The tour wrapped up with a visit to San Diego State-Imperial Valley’s Brawley Innovation District. Yet to break ground, SDSU-IV officials from the Mesa in San Diego and local Dean Guillermina Gina Nuñez-Mchiri welcomed the group and briefly explained the plans for the $80 million allocated by the state to turn the Northend campus into a state-of-the-art STEM center specializing in renewable energy and able to capitalize on the proximity to the lithium-extraction industry.
CEC Chair Hochschild said he ended the tour excited and enthusiastic by the will he is seeing in Imperial County among various groups to embrace a clean energy future.
“Every big change is hard, and so the thing that helps make big changes possible is when people feel the fire in the belly to make it happen. And so, it’s great to feel that not just from the students, but from the community groups here, from local government, and, you know, we share that passion at the state level,” Hochschild said.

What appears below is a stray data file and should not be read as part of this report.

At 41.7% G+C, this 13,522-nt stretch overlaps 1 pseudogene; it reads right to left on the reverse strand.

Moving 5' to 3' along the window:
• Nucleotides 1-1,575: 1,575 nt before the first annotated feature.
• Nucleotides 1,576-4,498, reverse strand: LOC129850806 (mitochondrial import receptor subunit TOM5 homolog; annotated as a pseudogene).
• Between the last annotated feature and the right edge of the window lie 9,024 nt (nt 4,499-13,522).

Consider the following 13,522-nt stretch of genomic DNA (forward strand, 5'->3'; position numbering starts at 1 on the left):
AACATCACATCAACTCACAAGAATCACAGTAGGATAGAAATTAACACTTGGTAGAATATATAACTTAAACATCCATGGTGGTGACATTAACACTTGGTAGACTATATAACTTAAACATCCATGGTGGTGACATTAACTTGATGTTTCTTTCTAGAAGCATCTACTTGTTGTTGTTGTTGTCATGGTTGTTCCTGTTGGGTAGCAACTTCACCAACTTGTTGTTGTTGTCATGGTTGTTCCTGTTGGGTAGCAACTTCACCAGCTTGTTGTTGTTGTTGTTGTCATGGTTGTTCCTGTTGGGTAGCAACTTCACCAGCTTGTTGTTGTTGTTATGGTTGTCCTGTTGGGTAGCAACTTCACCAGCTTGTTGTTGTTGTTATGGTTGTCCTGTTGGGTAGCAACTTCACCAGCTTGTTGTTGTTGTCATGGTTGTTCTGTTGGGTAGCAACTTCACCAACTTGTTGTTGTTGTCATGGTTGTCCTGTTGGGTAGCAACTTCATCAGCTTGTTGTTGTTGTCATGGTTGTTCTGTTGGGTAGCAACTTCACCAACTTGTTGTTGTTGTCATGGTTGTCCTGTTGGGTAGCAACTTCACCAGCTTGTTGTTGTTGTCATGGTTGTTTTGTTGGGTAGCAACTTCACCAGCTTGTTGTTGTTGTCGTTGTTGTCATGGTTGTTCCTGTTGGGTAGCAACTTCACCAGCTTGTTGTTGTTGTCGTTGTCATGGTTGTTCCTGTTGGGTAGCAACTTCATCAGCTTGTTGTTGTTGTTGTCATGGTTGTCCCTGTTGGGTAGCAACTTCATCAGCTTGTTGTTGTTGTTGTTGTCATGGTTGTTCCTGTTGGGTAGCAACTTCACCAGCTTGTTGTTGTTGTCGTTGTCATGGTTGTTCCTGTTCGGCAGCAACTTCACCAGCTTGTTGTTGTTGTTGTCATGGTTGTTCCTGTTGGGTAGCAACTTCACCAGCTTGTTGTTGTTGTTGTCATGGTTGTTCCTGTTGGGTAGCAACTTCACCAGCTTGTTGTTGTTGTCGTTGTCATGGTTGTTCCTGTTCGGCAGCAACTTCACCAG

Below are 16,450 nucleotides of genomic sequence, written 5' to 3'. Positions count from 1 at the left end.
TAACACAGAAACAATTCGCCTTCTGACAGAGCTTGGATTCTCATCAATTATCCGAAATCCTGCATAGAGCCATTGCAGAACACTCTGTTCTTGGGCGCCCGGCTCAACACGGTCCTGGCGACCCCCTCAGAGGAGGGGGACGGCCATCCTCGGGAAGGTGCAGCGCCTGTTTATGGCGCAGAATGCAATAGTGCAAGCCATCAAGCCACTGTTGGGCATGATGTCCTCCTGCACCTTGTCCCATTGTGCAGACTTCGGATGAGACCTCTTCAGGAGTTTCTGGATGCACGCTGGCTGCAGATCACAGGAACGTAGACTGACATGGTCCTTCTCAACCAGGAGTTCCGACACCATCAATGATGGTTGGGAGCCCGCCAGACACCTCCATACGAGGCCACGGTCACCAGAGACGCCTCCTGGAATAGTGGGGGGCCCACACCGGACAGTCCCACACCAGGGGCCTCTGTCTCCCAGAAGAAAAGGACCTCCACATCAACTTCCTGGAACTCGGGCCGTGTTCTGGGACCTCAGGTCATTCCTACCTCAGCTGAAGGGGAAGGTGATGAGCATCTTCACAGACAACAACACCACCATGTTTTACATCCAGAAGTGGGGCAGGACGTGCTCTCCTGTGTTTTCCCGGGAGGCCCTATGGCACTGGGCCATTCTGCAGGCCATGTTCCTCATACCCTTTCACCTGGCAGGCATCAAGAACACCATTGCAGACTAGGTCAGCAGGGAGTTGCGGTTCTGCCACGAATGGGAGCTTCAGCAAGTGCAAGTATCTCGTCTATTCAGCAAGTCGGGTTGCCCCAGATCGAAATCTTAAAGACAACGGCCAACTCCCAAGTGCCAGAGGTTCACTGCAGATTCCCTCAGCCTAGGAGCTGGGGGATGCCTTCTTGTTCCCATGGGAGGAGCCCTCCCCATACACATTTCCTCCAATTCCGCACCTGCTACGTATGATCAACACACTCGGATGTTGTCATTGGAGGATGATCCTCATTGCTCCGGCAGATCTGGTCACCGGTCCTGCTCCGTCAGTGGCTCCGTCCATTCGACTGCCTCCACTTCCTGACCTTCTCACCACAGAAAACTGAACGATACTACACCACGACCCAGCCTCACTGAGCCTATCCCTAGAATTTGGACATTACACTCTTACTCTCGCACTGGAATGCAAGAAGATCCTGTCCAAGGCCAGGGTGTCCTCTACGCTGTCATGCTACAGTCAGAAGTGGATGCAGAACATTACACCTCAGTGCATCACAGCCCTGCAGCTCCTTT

“I think one thing that’s different now that we haven’t had before is, we have for the first time really robust federal tax credits, ten-year tax credits to support electric vehicles, energy storage, solar, wind, geothermal, electric heat pump technology, even lithium production.” He continued. “So those incentives, which are part of the (federal) Inflation Reduction Act are going to be a big help. I think California would be the single biggest beneficiary of all those tax codes.”
From a policy standpoint, Padilla, who only recently became Imperial County’s legislator, said he is committed to protecting the area’s interest based on past history with speculation.
“There is great potential here. And there is a great reason for everyone to be excited and focused about what that can mean for our conversion to a clean energy future, to building infrastructure and job opportunities around critical elements that are needed, not just here, but around the world,” Padilla said.
“But it’s important that we do it right. And it’s important for me that the community benefits because this part of the state has a long history of having the next best thing come along every couple of decades. And people make their money and leave and (don’t) leave much behind in the community,” he said. “And that is where my focus is going to be in representing this community is making sure that that does not happen again as a byproduct of the next best thing.”